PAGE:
DETC’s Fall Workshop in Austin, Texas just ended and provided a robust agenda for distance education institutions. On Monday, EduCred Services co-presented a session on competency-based education, theory and practice.
The first half of the presentation provided a background on the history of competency-based education and how institutions can benefit by either adopting the model in part or in whole.
Today, the American higher education system is facing the task of proving its perceived quality.
- Students are questioning the meaning and value of a college education as a result of increasing costs and personal debt.
- Employers are questioning the quality of graduates who are entering the workforce without the skills they need for entry-level positions.
- The public wants schools to be more accountable for the funding they receive to create quality educational programs and student services.
This model contrasts with the current higher education model which is based on the credit hour or “seat-time” model. In this model, students successfully complete courses, earn a set number of credit hours, which eventually allows them to earn the total number of credit hours, in the right combination needed to graduate. The problem with this issue is the amount of credit hours earned does not always adequately convey the amount of student learning that has taken place. Consideration is being given to moving beyond the credit-hour framework and are helping institutions to rethink the higher education system in terms of efficiency, effectiveness, and fairness.
With the increased scrutiny on perceived quality, a call for proposals is being sent out across the United States to find a way to move beyond credit hours to competency based education. This shift would focus on the demonstration of pre-define competencies and the student’s ability to apply college-level skills and knowledge rather than accumulate a prescribed number of credit hours (or “seat-time”). This is not a perspective offered in favor of competency-based education to the exclusion of other educational models, but it is an opportunity to look at what the competency based education model has to offer.
Given these discussions in the media, competency-based education is once again re-emerging as a model which could provide a solution to the perceived quality question. Competency-based education is gaining interest, but from a slightly difference perspective than before. It is no longer solely discussed as being the primary educational model to recognize prior learning or assign credits to online courses, but now competency-based frameworks are being developed in response to questions about academic quality.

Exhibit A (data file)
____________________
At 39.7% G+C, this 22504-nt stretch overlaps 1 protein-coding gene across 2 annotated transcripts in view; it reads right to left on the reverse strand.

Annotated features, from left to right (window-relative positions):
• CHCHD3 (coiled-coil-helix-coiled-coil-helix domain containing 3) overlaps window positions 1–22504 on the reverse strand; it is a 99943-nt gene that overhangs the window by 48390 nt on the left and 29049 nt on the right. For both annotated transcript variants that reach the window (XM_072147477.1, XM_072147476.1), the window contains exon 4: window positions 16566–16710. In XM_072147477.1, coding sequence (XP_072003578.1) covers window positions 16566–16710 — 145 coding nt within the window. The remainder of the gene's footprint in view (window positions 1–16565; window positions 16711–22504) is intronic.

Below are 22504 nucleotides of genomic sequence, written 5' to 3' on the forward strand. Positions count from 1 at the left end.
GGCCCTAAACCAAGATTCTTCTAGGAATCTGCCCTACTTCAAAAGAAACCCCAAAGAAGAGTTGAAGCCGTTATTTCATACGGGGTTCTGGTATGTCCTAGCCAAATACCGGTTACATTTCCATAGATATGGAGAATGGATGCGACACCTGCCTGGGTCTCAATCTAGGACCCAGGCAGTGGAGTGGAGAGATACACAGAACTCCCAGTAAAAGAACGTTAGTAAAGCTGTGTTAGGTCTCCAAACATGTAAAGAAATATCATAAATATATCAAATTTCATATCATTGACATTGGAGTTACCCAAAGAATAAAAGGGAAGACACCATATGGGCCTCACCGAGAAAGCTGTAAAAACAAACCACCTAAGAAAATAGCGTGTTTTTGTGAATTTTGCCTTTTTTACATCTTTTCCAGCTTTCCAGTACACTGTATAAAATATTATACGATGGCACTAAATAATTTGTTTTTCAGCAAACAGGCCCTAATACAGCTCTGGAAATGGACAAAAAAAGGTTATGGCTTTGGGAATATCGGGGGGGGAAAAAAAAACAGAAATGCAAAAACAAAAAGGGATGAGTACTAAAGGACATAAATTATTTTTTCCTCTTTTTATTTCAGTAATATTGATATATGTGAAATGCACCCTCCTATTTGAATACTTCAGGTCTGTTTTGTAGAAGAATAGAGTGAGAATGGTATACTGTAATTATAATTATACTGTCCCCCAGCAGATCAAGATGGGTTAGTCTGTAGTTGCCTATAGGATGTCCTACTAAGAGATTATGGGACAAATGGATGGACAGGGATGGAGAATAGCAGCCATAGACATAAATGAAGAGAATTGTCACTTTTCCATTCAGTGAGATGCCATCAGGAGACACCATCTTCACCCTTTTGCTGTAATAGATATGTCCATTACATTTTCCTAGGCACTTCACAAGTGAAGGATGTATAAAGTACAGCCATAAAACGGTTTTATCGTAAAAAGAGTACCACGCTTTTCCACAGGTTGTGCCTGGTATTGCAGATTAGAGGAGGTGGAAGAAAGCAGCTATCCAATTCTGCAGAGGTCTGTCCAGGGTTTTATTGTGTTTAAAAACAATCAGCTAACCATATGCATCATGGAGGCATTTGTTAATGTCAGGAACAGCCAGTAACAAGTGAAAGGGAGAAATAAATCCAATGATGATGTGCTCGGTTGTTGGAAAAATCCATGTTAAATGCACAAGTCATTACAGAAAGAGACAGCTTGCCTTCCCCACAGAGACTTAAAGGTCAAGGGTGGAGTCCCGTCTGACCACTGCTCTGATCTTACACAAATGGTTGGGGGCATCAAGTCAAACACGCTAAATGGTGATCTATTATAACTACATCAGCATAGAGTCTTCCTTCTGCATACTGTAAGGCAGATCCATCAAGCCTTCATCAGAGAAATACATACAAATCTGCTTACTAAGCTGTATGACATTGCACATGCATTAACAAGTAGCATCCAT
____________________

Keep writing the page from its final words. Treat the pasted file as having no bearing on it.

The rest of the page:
A focus on outcomes within education is in part a result of the shift from the Industrial Age to the Information Age in which a complex, technologically dominated, multicultural, constantly changing world demands far higher learning results from schools.
The workplace now requires employees to be a part of adaptable, effective working teams, and therefore, employees need to have much more than knowledge of technical skills. They need:
- Interpersonal competence; and
- Ability to deal with open-ended issues
This shift also resulted in a new definition of organizational excellence. Excellent corporations are tightly focused around organization purposes and goals; rather than on systems, processes, and roles. Based on this shift within the corporate structure: it requires institutions to focus on achievement, standards, performance, and learning.
Once every couple of years a solution is presented and discussed at length which has the potential to create change within higher education, but rarely does change actually occur. Competency-based education has several required elements that could guide institutions in better demonstrating their perceived quality. This model and the issues surrounding its creation and implementation is worthy of the attention it’s receiving especially within distance education since the challenges faced by both are similar.
It’s an opportunity right now in higher education to learn from the past and apply that knowledge in order to change the present and cultivate a better future.
What elements of a competency-based education program could help better communicate the academic qualities of your programs?